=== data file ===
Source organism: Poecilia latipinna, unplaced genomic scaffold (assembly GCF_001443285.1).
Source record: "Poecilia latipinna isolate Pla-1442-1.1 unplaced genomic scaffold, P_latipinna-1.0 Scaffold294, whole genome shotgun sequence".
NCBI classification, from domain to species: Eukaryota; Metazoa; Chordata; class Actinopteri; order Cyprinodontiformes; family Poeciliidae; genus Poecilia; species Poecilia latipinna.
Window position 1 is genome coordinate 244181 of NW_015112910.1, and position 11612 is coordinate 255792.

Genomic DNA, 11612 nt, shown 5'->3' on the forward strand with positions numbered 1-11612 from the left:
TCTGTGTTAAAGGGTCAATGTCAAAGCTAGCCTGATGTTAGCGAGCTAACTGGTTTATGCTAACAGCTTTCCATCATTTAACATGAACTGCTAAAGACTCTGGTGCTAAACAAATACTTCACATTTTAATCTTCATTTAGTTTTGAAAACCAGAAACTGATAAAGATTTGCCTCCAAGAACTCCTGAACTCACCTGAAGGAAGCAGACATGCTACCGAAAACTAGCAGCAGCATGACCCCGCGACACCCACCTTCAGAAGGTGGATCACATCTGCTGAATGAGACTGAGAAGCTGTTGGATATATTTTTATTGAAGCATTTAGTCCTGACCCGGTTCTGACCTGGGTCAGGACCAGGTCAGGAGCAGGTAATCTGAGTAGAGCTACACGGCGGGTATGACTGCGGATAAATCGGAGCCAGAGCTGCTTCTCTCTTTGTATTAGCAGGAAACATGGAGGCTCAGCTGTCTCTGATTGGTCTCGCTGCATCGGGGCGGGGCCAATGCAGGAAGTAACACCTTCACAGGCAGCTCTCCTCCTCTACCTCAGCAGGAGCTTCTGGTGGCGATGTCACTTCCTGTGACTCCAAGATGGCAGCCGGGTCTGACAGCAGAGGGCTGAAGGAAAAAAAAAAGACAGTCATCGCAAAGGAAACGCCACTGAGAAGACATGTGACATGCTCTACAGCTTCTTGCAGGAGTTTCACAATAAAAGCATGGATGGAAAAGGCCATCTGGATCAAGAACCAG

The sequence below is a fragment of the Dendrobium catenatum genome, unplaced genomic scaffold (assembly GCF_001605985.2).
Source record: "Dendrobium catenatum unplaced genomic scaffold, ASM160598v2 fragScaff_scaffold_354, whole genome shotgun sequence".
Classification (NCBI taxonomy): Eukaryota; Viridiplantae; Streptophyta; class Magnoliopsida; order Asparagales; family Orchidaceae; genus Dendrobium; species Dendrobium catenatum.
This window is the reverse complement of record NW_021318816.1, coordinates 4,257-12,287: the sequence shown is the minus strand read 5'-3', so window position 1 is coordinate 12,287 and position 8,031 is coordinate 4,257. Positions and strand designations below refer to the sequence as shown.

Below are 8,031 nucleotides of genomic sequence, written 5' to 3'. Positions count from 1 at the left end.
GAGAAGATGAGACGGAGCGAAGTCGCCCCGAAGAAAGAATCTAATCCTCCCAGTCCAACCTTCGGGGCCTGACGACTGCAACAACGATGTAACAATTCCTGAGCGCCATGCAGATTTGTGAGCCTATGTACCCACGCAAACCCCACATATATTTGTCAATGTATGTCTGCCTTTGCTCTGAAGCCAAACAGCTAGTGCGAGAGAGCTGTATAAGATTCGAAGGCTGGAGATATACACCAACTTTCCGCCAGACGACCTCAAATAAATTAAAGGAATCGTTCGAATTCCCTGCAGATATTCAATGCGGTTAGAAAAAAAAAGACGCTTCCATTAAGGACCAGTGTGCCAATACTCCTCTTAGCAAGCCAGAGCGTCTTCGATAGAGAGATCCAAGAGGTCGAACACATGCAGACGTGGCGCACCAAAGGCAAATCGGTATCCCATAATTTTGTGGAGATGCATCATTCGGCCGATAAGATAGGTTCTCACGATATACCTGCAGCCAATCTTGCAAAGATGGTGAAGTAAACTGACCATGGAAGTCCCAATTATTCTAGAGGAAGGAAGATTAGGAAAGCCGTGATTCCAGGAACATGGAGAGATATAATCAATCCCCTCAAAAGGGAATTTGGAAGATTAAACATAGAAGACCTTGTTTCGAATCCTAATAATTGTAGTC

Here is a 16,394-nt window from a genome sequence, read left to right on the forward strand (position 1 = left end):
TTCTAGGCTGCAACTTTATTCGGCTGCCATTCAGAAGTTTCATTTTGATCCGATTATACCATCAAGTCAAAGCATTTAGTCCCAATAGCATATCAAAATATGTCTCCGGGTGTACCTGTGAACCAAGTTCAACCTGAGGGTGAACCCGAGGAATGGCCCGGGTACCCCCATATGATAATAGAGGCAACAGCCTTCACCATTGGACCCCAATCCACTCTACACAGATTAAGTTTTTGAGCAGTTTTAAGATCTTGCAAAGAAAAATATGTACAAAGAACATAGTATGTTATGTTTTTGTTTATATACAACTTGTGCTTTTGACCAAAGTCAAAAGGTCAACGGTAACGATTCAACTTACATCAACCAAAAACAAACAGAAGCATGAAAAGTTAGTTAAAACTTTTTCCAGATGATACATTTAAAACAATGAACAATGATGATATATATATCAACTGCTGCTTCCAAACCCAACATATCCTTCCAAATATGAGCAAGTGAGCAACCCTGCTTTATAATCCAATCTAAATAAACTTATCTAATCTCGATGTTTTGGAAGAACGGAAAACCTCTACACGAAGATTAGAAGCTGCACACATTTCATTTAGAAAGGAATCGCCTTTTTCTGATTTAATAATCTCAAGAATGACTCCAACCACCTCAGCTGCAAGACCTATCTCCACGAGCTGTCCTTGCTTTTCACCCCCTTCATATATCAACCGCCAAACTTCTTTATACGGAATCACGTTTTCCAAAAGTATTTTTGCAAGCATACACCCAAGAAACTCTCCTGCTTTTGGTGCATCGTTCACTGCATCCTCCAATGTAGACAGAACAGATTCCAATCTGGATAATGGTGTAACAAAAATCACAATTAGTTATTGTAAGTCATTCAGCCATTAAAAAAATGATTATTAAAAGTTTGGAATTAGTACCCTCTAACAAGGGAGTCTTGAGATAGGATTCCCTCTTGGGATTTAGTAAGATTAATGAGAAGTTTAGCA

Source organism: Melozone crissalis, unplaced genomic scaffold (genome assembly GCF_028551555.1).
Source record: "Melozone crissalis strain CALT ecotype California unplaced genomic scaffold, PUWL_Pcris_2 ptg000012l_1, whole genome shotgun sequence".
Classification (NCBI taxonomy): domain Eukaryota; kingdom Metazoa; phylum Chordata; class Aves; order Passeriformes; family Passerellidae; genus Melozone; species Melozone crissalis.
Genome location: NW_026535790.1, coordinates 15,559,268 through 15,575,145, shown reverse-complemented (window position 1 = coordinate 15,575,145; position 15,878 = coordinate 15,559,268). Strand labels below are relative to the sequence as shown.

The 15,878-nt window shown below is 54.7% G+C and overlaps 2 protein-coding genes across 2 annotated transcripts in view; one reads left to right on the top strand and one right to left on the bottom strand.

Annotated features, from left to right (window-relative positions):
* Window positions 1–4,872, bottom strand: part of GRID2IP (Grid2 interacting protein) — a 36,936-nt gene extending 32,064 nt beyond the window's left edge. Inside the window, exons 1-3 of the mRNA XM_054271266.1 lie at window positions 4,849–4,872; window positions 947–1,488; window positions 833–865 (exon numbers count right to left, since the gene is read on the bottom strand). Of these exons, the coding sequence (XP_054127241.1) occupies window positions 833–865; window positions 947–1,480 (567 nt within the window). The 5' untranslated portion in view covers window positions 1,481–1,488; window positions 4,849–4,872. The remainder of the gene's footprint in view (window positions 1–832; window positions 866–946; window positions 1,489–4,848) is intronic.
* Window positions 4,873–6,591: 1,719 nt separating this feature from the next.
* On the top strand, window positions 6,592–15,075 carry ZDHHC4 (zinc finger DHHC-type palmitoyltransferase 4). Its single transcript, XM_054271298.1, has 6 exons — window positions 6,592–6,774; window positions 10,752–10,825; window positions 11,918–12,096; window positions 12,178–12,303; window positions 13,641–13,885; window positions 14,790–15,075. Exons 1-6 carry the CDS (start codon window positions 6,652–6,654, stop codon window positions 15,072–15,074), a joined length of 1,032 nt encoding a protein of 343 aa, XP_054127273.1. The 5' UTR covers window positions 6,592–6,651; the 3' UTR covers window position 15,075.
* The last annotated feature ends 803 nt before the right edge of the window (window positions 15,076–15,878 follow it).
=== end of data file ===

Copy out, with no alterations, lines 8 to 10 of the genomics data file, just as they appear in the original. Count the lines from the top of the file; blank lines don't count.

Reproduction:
Source record: "Dendrobium catenatum unplaced genomic scaffold, ASM160598v2 fragScaff_scaffold_354, whole genome shotgun sequence".
Classification (NCBI taxonomy): Eukaryota; Viridiplantae; Streptophyta; class Magnoliopsida; order Asparagales; family Orchidaceae; genus Dendrobium; species Dendrobium catenatum.
This window is the reverse complement of record NW_021318816.1, coordinates 4,257-12,287: the sequence shown is the minus strand read 5'-3', so window position 1 is coordinate 12,287 and position 8,031 is coordinate 4,257. Positions and strand designations below refer to the sequence as shown.